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In One Statement, My Dad Revealed Why It's OK to Be Open About My Chronic Illness Battle

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My dad told me something quite startling a few years ago and I haven’t been able to forget it.

He looked at me as we were getting in the car for the hundredth time that day to run to yet another errand and quietly said, “Sometimes I think about how you feel. How you are really feeling behind your smile and your brave words.” He squeezed my hand and off we went. I sat there in silence, too tired to think of a reply.

I wanted to shout to anyone who could hear me, “If only you knew, if you honestly knew!”

My father will (prayerfully) never know the measured toll chronic illness takes. How it robs the body and sometimes the heart of so many chances, of so much happiness. How each day I wake feeling less and less of a woman with purpose as I drag my body from bed after a pain-filled, restless night that brought no sense of refreshment or escape from an unrelenting fatigue. He will never know the mental anguish of watching your friends and loved ones live life around you as you can only dream of.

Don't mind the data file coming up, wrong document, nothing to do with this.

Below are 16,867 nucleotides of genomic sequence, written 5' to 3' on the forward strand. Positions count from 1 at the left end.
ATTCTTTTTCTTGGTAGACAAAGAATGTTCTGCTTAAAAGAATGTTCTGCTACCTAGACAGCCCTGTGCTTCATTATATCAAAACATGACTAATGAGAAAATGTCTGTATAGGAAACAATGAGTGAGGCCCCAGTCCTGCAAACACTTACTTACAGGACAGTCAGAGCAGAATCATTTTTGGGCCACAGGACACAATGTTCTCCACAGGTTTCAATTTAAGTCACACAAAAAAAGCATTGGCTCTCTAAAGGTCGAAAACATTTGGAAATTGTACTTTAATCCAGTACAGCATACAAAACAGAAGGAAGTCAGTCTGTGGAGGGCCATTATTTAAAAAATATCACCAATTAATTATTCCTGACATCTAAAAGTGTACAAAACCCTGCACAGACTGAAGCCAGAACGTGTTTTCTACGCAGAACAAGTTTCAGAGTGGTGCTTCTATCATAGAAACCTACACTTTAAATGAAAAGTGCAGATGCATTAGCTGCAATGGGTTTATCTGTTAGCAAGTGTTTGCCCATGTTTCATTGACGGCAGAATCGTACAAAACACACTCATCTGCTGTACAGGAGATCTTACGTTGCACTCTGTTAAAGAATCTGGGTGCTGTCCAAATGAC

And yet, there is a life to be lived, in spite of it all, one brimming with purpose.

In one tender, unexpected moment, my father gave me the grace to be vulnerable and raw, to be reminded that those who love me best know there is so much more to the battle than what is seen, than what I choose to reveal.

For me, it is a difficult thing to contemplate. I have survived and coped for so long by not dwelling on how I really feel, that to do so now, makes me feel as though my whole world would unravel.

With one simple statement, he pulled on the fraying fabric that I have worked so hard to keep tightly knit. I used to think showing my “fray” equated to my weakness, to a despised depiction of the broken shell of the woman I have become. But I am slowly learning that real strength comes in showing your tears and fray and allowing others the chance to help you mend.

There is undeniable beauty in brokenness, if only we allow its entrance.

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Originally published: April 27, 2016
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